The letter, which is republished in full below, says that while South Australia has an “illustrious record” of support for arts and culture, artists and arts organisations have been “starved of new funding” in recent years. In addition, it says important cultural institutions have endured significant budget cuts.
The dismantling of the arts department by the former Liberal Government is blamed for creating “a lack of focus and strategic leadership”. And while the letter acknowledges that the current Labor Government is offering more support for some of the state’s festivals, it says it has “failed to recognise that the arts require considered investment across a complex cultural ecosystem”.
“Your government emphasises the economic benefit to the state of car races, football and similar sporting activities,” it states. “Yet, the creative industries were recorded in 2018–19 as providing $1.45 billion in added value to the state economy while employing at least 15,785 FTE employees.”
As reported by InDaily in June, the latest state budget had no apparent new arts funding other than for the Adelaide Film Festival, although it did reference the fact that the previous budget included an extra $8 million over four years for Adelaide Fringe. (The State Government also announced this week that a further $2.3 million would be allocated to the Adelaide Festival over the next three years.)
The letter to the Premier is signed by visual and performing artists, writers, critics, current and former arts administrators, directors and curators. Among the high-profile signatories are former Adelaide Festival artistic director Anthony Steel, Samstag Museum of Art director Erica Green, writer Peter Goldsworthy, former CEO of Arts SA Tim O’Loughlin, Wakefield Press publisher Michael Bollen, Feast Festival co-founder Margie Fischer, former senior arts executive Rainer Jozeps, and GAGPROJECTS director Paul Greenaway.
Adelaide-based arts writer and academic Jo Caust is one of the people who initiated the letter and says all the signatories have extensive experience in the arts but do not have a role that makes them vulnerable to funding cuts.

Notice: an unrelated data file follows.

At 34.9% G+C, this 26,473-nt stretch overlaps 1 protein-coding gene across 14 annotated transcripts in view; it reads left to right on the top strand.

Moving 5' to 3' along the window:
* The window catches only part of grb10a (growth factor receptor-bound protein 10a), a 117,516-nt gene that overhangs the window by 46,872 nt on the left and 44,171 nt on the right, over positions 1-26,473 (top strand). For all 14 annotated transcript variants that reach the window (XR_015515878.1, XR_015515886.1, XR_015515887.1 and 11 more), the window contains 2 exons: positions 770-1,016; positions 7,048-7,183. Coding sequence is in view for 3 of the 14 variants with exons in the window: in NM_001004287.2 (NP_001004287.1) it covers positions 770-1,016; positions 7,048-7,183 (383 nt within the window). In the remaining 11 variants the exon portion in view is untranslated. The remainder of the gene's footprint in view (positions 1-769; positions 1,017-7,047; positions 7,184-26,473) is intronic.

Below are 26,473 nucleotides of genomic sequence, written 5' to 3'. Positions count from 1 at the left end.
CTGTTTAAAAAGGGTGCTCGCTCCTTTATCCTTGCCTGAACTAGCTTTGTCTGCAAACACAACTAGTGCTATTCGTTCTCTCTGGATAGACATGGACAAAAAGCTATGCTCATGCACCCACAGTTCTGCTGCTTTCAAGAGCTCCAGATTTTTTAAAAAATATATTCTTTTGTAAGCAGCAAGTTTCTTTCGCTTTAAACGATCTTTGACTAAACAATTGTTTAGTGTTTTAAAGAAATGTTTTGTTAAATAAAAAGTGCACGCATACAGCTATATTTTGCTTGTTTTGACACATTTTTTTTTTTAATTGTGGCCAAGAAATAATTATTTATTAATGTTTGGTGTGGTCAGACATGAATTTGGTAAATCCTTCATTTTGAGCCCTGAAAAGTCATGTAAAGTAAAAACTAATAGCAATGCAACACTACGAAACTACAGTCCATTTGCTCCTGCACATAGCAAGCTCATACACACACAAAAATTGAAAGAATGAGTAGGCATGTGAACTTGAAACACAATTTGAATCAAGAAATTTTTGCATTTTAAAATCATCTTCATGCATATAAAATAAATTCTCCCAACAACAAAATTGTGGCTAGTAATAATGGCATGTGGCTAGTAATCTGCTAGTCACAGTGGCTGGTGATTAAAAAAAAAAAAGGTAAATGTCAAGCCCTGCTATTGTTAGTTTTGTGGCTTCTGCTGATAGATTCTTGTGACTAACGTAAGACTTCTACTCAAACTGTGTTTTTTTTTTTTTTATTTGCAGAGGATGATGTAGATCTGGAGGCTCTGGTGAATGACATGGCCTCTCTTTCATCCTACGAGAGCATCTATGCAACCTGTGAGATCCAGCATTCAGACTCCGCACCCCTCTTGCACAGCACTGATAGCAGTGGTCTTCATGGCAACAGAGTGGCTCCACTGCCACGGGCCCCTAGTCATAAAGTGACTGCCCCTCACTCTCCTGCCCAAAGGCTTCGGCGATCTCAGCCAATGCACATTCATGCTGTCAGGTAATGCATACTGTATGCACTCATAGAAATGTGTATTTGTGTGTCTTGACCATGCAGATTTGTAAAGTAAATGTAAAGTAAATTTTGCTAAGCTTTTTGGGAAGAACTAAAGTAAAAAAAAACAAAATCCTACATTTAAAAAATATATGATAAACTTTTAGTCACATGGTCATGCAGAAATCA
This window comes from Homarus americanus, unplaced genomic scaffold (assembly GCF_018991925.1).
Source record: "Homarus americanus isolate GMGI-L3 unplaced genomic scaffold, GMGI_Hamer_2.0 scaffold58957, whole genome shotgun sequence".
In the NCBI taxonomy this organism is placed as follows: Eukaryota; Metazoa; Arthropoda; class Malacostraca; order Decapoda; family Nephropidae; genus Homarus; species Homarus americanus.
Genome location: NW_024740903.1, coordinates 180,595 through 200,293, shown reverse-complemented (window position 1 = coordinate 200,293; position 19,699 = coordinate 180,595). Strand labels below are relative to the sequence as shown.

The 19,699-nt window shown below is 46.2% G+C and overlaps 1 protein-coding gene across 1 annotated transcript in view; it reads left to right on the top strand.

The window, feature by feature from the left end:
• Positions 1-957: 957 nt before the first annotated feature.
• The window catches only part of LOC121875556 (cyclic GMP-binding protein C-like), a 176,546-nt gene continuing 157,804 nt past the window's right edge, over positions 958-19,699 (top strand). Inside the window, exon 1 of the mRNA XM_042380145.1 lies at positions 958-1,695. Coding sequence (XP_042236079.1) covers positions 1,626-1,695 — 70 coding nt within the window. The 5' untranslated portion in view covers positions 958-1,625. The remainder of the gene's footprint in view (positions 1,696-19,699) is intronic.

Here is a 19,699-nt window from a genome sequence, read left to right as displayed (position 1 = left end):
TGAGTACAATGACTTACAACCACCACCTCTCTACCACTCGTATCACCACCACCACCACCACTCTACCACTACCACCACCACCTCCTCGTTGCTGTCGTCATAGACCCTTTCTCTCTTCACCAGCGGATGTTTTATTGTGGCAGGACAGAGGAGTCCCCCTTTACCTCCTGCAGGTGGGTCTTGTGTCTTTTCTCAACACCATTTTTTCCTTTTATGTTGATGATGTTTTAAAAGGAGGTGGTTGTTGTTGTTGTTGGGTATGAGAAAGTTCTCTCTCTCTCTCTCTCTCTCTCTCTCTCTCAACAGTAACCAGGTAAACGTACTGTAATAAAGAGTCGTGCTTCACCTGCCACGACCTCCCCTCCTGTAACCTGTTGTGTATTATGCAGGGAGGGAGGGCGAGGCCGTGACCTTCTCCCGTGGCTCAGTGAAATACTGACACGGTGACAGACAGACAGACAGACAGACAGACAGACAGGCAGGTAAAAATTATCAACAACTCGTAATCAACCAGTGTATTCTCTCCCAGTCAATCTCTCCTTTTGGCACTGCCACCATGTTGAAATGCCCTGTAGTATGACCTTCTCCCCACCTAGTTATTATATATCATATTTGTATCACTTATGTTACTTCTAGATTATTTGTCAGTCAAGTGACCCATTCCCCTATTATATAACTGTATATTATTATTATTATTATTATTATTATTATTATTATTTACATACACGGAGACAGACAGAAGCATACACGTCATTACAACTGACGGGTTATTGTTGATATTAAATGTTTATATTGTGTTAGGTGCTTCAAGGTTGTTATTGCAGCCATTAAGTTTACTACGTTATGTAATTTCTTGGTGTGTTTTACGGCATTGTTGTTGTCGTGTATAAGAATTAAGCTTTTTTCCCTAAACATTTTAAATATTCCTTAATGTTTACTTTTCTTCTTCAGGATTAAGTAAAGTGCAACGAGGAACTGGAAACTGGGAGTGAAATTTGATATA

“After this we’re hoping to get up a petition as well… we’re hoping then that the Government will take notice of the situation,” she told InDaily.
Caust said a lot of people contacted her to share their concerns after she wrote an article for The Conversation following the latest state budget. In the article, she argued that continued cuts to arts funding were seeing South Australia fall behind other mainland states and leaving it with a critical lack of infrastructure.
This is echoed in the letter to the Premier, which calls on the South Australian Government “to immediately increase funding to artists and arts organisations, provide additional funds for statutory organisations, and reinstate a strategically focused arts department within government”.
“Unless these issues are addressed urgently, South Australia’s status as a leader in the arts will continue to deteriorate and we will be viewed as the most backward of Australian states, where once we were seen as the most progressive,” it states.
The letter also emphasises the impact of the sector on the “overall wellbeing of a community”.
In response to the letter, a State Government spokesperson told InDaily it believes the arts have “a significant economic impact, create jobs, and bring people from around the world to our state”.
“While the former Liberal Government made cuts and dismantled Arts SA, the Malinauskas Government has brought back a dedicated Arts Minister, and has provided significant new funding to the arts,” they said, pointing to this week’s announcement of extra money for the Adelaide Festival and the additional four-year funding being provided to the Fringe.